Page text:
Day 14 of the Vendée Globe…
Today we crossed the equator into the southern hemisphere. There will still be a lot of sailing before we cross back, that’s for sure.
OP and I are doing our best to hang on to the back of the “B” fleet, but it’s going to be tough as this is our worst point of sail relative to the other boats, jib close reaching. Conrad and Nick, just over 100 miles SW of us are going to average 1-2 kts faster until we can get the wind aft of beam as we get south.
It’s not that windy, at about 20kts, but definitely sloppy as we bang over the waves.
I spent another hour on the end of the boom today as I needed to re-splice and shorten the second reef line so that the covered part of the line is in the jammer at the front of the boom when reefed. Yesterday was the first time I put in the second reef since my re-rigging project, and I was bummed to find out that I needed to shorten it! So, today I put in the third reef, since I needed to take look at that also, and then I climbed out to finish the second.
So, the second should be fine now (I’ll re-hoist from third reef soon), but it turns out that the new strop I made for the third reef needs to move aft a few inches in order to get the foot tension right. Very fussy stuff! So, I need another light air day before the “Big” south so I can have the main all the way up which is the only way to get at the third reef strop.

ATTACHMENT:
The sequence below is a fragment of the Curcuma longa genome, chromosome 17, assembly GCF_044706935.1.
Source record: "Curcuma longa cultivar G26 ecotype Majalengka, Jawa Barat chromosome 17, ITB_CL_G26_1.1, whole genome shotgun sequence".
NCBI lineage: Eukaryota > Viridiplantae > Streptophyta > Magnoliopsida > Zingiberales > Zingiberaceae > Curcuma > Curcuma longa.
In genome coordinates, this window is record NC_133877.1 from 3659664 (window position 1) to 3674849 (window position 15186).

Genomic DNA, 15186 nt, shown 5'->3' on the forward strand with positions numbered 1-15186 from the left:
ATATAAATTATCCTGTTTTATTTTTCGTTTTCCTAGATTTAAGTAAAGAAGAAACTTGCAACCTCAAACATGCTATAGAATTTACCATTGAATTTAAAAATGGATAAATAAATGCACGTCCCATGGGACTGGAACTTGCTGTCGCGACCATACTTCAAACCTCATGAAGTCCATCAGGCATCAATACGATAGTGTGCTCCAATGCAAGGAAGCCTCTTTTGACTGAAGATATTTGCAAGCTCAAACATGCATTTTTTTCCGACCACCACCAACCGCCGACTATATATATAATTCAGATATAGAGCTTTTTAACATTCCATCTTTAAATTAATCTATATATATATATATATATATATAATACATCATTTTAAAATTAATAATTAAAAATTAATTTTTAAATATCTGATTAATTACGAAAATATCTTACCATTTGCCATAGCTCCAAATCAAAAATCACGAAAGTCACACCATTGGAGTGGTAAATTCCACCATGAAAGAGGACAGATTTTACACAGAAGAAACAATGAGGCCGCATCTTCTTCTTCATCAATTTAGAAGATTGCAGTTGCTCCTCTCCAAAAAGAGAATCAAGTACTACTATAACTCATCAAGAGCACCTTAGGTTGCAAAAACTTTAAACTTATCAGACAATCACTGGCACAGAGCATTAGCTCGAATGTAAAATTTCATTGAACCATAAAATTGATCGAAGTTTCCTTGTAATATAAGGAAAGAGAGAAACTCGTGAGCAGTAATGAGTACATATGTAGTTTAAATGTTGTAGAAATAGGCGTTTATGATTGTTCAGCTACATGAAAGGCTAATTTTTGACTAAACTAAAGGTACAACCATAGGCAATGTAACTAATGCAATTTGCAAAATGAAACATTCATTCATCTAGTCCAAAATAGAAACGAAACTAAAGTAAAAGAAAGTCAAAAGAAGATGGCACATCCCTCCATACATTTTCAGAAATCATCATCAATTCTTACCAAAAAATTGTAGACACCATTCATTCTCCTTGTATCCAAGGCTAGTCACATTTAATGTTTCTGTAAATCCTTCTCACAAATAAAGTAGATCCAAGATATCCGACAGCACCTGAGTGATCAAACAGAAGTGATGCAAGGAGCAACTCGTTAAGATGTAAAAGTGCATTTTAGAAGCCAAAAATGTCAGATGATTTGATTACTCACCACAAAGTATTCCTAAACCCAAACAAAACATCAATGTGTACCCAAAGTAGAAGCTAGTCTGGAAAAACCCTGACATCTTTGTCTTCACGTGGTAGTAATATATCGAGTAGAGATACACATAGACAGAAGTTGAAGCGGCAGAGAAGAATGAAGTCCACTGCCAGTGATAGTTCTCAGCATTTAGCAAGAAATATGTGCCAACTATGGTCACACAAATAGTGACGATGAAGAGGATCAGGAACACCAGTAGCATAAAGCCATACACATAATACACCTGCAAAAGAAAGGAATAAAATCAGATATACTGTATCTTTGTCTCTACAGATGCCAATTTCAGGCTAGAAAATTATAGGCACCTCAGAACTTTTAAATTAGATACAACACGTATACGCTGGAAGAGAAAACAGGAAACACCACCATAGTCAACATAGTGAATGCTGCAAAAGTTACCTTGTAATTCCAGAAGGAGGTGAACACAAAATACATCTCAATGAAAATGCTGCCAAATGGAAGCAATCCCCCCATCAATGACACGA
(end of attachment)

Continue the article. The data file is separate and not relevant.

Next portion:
I also spent some time adjusting the tension on our deck tie rods around the mast, which were creaking. There are bolts that go through the deck and are threaded into the top of the tie rods that go down to the mast base. Part of the problem turns out that the unthreaded part of the bolts (the part that goes through the deck) was too long so that the locking nut under the deck was running out of thread before tightening the bolt to the deck. In the rush to get things done we used a bunch of washers under the deck to get the nut far enough down the bolt to allow it to tighten up onto the deck. Are you with me here? Anyway, the washers (and the deck some too) have compressed enough so that the nuts can’t tighten quite enough and the deck squeaks as it moves microscopically up and down.
Since I can’t take it all apart, I tightened the bolts into the tie rods a little bit in order to squeeze the deck downwards a bit and reduce the tiny amount of movement. So far it seems to be working…..
Ok, enough for now! I need to muster my wits and write a journal entry for our education website, and I am finding it harder to write now that we are banging around.
Here’s a pic of a really great small T-storm yesterday, as we were leaving the dreaded doldrums. Note the rainbow in the upper left of the cloud:
Bruce Schwab, Skipper
USA 05/Ocean Planet